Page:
Check out Sears PartsDirect's video on preventing and dealing with flare-ups below:
Additionally, you can prevent grilling flare-ups by also cutting down the fat content of the foods that you're preparing. Fattier foods like sausage are foods that you can't easily cut down the fat and grease content from, but things like pork chops, ribs, and tenderloins are easily manageable.
Using a knife, simply trim away the thickest portions of the fat; this will keep these fattier sections from melting and falling onto the flame tamers of your grill. Additionally, avoid over-oiling your food; I know some foods like potatoes and other veggies can use a little extra oil to cook nicely, but having an excess of oil can invite a flare-up.
You can even avoid flare-ups through positioning. To do this, I simply avoid wind because breezes can blow the drippings from your food onto the heating elements of your grill, so when the wind kicks up, I use the wheels on my grill to position the grill in such a way that the wind is blocked.
Well, it's happened. Your grill has flared up and now you're dealing with a small fire. When this happens, you have several potential options that can douse the fire or simply cut its ignition source. In this next section, I'll list some options that you can use to help deal with any flare-ups that occur during grilling season. Here's what you'll need:
Despite all your efforts to prevent a flare-up, it seems to happen anyway. Never fear, you can deal with flare-ups relatively easily if you follow these instructions. Before we get started, I have to tell you: never use water to deal with a flare-up. Water will just move the burning grease around and that means that the flame will move with the water, which can cause injury. Additionally, spraying water on burning grease can cause it to explode, so keep the water away from the grill.
Check out The Slow Mo Guys' video below to see what happens when you pour water on a grease fire.
Before we try to extinguish the fire itself, see if you can get control of it by moving the food from over the heating element and flame tamer. I typically use a burner at a time and reserve a section of the grill for just this purpose. It also helps to give the fattier foods a place to heat up when they've reached a good core temperature.
Moving the food to another burner that is either off or on a low setting will effectively cut the source of the flare up. It's very important to be very careful with this; I use grill tongs and an oven mitt to protect my hands from the high temperatures. If this is done correctly, you'll starve the flare-up and your burners will burn away the excess grease that's left over and you can go back to grilling normally.
If the flare-up is reaching dangerous levels, try to cut the ignition source; turn the burners of your grill off and let the flare-up burn out by itself. This is a very simple solution that can save your grill from becoming damaged as a result of the flare up.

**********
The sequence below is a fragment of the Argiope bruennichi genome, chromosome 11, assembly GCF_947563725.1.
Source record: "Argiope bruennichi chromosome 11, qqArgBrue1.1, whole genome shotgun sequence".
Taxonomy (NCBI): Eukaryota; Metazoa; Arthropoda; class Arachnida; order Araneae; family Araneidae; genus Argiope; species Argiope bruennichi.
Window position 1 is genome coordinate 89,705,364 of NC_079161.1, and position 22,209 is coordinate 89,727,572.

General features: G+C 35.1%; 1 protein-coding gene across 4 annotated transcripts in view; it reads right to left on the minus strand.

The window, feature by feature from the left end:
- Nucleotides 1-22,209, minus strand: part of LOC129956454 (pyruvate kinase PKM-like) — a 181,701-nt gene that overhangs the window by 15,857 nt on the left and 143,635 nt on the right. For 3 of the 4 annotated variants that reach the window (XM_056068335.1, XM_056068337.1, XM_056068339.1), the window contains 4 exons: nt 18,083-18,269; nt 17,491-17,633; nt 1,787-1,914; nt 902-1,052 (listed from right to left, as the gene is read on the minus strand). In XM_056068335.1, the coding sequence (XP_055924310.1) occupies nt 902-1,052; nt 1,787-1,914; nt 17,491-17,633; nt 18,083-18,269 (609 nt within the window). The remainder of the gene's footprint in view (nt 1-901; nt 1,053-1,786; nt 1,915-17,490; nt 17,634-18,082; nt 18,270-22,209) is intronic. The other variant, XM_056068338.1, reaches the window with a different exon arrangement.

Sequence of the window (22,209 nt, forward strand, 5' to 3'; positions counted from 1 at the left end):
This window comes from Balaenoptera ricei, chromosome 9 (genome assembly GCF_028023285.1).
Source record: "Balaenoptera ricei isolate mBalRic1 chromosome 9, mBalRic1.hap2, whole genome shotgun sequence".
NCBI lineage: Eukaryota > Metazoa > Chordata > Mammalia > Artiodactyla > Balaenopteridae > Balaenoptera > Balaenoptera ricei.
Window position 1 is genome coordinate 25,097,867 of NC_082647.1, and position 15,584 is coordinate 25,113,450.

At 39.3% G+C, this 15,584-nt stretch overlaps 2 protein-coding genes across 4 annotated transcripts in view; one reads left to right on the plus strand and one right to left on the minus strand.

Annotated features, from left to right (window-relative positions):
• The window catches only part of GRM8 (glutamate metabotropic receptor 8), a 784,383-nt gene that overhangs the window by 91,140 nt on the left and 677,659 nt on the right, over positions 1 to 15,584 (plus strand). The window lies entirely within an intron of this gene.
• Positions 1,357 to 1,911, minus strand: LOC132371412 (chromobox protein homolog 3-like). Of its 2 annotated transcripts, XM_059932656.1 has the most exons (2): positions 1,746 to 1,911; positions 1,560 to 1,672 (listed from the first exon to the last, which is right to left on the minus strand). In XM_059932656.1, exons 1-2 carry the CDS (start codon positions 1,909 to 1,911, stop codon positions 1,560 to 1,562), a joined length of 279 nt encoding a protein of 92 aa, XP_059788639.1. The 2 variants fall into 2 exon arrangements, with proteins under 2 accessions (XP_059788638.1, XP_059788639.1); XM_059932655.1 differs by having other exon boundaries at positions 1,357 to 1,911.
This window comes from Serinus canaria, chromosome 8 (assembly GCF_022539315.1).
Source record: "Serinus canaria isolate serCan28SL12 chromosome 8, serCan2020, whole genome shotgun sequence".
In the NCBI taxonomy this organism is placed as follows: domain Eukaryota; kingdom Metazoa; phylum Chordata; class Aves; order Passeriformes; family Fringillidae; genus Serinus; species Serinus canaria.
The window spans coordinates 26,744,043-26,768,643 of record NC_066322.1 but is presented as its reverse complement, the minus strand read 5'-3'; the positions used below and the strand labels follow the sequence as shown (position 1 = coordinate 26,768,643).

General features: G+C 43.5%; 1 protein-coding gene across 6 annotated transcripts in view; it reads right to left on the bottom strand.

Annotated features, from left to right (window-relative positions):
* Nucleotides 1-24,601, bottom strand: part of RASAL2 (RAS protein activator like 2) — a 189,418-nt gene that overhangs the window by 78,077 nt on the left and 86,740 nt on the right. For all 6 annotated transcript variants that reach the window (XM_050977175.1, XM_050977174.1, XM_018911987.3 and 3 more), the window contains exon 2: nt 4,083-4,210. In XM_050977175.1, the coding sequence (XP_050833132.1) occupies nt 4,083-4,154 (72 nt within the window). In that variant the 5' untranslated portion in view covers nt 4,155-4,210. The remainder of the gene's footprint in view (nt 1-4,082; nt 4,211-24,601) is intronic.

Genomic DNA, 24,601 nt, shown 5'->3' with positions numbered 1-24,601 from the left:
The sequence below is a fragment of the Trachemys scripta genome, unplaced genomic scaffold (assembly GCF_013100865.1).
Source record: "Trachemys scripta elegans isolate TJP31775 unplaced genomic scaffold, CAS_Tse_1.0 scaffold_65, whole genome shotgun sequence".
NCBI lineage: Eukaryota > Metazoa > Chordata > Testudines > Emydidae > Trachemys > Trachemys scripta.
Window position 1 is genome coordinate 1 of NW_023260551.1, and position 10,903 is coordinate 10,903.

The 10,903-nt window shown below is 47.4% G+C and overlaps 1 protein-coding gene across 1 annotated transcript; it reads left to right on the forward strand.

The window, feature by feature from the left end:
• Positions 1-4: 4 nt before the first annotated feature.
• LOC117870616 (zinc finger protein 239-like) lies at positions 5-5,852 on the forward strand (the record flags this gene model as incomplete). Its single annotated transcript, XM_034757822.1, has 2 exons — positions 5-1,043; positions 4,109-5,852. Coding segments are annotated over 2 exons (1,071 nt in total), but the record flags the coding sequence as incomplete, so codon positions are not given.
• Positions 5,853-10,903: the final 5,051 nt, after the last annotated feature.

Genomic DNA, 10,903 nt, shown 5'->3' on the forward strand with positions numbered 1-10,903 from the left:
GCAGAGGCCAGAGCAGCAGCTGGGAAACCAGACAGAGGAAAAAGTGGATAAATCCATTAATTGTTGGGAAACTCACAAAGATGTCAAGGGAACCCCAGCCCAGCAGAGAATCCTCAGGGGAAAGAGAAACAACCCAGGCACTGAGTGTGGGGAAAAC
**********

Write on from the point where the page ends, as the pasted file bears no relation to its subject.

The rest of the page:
This is another solution that is fairly simple but may cause a bit of charring on the inside of your grill lid. Making sure to protect your hands from the heat using your mitts, simply close the lid over the flare-up. This will effectively cut the source of oxygen so that the fire starves. This is known as the cover-and-wait method, and the way that you keep track of the flare-up once the grill is covered is by peeking periodically through the air vents.
Is the flare-up still going strong? If that's the case, then it's time to attempt to extinguish the flame. This is only for relatively smaller flare-ups, if the flame seems to be getting out of control, then it might be time to get the fire department involved.
As I mentioned previously, water is a no-go but if you don't have a CO2 fire extinguisher, then for a smaller flare-up, you can use baking soda to extinguish a grease fire. Assuming that you do have a CO2 fire extinguisher, aim the device at the center of the flare-up's source, which will most likely be the burners. This should work to smother the fire so that it can't get any oxygen to continue burning. Unfortunately, once you've done this, you'll have to manually clean your burners, your flame tamers, and your grill grates before you can grill again in the future.
Zippyangeles Productions has a good video on how to use a C02 fire extinguisher below:
Did you enjoy my guide on how to prevent and deal with grilling flare-ups? It's very important to understand that grilling flare-ups can happen even in the most ideal of circumstances, but if you're not doing the preventative steps, they are much more likely to happen. Remember, there are important steps to take that can reduce the chance of a flare-up, so here are some best practices:
If you have any questions, or you'd like to comment on my guide, leave a comment below. If you think my guide will help some of your friends have a much safer, reduced-flare-up grilling season, or you just plain liked the guide, then please feel free to share it.